Beware Music Listeners: Tiktok is Now Dominating Your Playlists

With TikTok’s rise as a global app, musicians are using the app as a marketing tool in order to increase their streams and to help get their songs on the charts.


Aaminah Bukhari

TikTok is now available in 154 countries worldwide and in 75 different languages. With over 1 billion monthly active users, the platform is beneficial in helping people to find trending songs and with increasing the popularity of artists globally.

“That song from TikTok is stuck in my head!” is a common phrase many of us have heard over the past few months. A recent, noticeable trend in the music industry is the use of TikTok as a marketing tool in order to increase musicians’ streams. TikTok stars such as Addison Rae and Dixie D’Amelio have used their vast followings on the platform in order to help their songs climb the charts. 

Because TikTok is a global app, anyone can make a video and go viral. In the music industry, any singer can become famous overnight by using the right hashtags or participating in popular trends.  

For example,  Lil Nas X’s song “Old Town Road” went viral on TikTok, hitting millions of streams and breaking the record for the longest sitting number one song on the Billboard Hot 100, launching him into fame. 

Singer Doja Cat is another example of this phenomenon. She became a worldwide sensation after her song “Say So” was popularized in a dance trend from late 2019 to early 2020. It was her first top-ten single on the Billboard Hot 100, and the remix featuring Nicki Minaj became her first number one hit in the United States. 

With the millions of people using the app, it is not a secret that influencers can use their vast followings to promote music. Many artists hope to take advantage of these influencer fanbases. They pay internet personalities to help make a song trend on the app. Promotional videos are highly profitable, with some influencers earning thousands of dollars per video.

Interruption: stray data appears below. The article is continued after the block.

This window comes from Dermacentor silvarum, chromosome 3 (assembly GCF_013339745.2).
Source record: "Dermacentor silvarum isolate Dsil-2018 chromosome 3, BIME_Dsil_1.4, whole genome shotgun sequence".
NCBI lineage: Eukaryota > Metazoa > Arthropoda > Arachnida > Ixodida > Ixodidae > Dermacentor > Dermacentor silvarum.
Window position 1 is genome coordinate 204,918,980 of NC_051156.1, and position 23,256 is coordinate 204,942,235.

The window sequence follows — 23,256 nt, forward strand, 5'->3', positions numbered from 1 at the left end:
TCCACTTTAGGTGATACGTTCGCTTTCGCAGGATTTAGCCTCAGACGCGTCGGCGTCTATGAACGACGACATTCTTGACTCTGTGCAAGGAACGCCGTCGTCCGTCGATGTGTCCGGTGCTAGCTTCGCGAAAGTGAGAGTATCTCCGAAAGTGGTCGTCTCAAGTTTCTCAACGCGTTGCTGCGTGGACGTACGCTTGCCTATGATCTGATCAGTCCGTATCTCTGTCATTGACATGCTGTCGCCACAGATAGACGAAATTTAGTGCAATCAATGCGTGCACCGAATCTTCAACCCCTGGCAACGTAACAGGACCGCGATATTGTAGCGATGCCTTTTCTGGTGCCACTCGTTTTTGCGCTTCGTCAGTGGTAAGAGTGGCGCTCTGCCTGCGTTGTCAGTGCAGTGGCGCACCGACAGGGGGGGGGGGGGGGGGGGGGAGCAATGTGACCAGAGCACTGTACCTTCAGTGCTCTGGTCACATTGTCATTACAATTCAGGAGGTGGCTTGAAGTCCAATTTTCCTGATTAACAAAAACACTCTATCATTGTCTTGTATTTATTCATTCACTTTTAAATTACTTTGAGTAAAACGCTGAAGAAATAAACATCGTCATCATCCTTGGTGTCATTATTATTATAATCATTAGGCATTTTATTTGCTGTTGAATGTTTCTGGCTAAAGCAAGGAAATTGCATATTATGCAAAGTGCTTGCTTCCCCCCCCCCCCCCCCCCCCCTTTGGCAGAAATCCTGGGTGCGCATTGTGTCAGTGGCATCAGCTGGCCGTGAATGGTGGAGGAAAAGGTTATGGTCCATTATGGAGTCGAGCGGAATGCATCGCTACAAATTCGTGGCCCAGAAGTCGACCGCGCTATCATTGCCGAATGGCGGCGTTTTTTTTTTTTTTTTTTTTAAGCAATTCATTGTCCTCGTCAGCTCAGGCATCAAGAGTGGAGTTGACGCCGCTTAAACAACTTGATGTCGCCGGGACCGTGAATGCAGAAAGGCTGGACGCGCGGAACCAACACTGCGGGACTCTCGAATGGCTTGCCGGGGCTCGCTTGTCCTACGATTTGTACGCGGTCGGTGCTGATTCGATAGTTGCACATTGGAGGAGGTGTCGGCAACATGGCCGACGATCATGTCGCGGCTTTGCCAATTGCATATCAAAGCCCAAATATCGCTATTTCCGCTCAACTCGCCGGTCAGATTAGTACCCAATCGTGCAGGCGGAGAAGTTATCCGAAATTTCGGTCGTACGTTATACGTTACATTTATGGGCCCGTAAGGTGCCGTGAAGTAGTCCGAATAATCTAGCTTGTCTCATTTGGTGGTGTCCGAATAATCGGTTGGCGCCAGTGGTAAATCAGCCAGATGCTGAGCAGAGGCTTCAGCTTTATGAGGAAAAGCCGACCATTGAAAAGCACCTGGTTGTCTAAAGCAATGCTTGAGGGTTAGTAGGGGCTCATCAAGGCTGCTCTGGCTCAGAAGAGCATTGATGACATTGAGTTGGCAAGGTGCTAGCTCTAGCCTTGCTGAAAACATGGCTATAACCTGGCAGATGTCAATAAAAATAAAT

This tactic appears to be successful. A survey that I conducted amongst Bronx Science students found that 75.7% of the students from various grade levels have added a song to their playlist after first hearing it on TikTok. 

With new music being discovered on TikTok each day, music streaming platforms, such as Spotify, have created new categories to help identify these new songs and increase their streams, in order to help make them appear on the charts. (Aaminah Bukhari)

Influencers are not the only factor that make a song go viral. Sounds on the “For You” page are meant to be engaging which helps increase the track’s streams and success, regardless of the song’s genre, age, or popularity of the artist. 

TikTok has allowed for influencers from the app such as Dixie D’Amelio and Addison Rae to make a successful switch from TikTok to a music career. While these songs have landed on the charts, these “music careers” face backlash from the public. 

When students were asked if they considered TikTokers who also make music to be true singers, 40.5% said yes, 27% said no, and 32.5% wrote another response. One anonymous student wrote, “If they are just using their success on TikTok to catapult a half-baked music career into the minds of young children who will listen to anything, then they aren’t real singers.” 

Another anonymous student wrote, “I think they have to prove themselves… TikTokers shouldn’t be confined to one title or profession but also shouldn’t be considered as something else because of their following on the app.” 

The mixed views on whether TikTokers should be considered singers in the industry have struck up debates in the media. But another question arises: How are these TikTokers able to get their songs on the music charts? 

Bad publicity is still publicity to these content creators. While some singers use TikTok genuinely to promote their good music, they can be overshadowed by those who are just making music for the check and fame, while gaining publicity from the backlash. 

As an anonymous student wrote, “Isn’t that what separates amateur singers and professional singers, whether or not they make money?” 

TikTok continues to be used globally to connect people and produce viral songs. With the development of a TikTok radio station on SiriusXM, TikTok continues to be a way for singers to promote their music.  Next time someone is listening to a song, it wouldn’t be unusual to think that they might’ve heard it on TikTok first. 

“Isn’t that what separates amateur singers and professional singers, whether or not they make money?”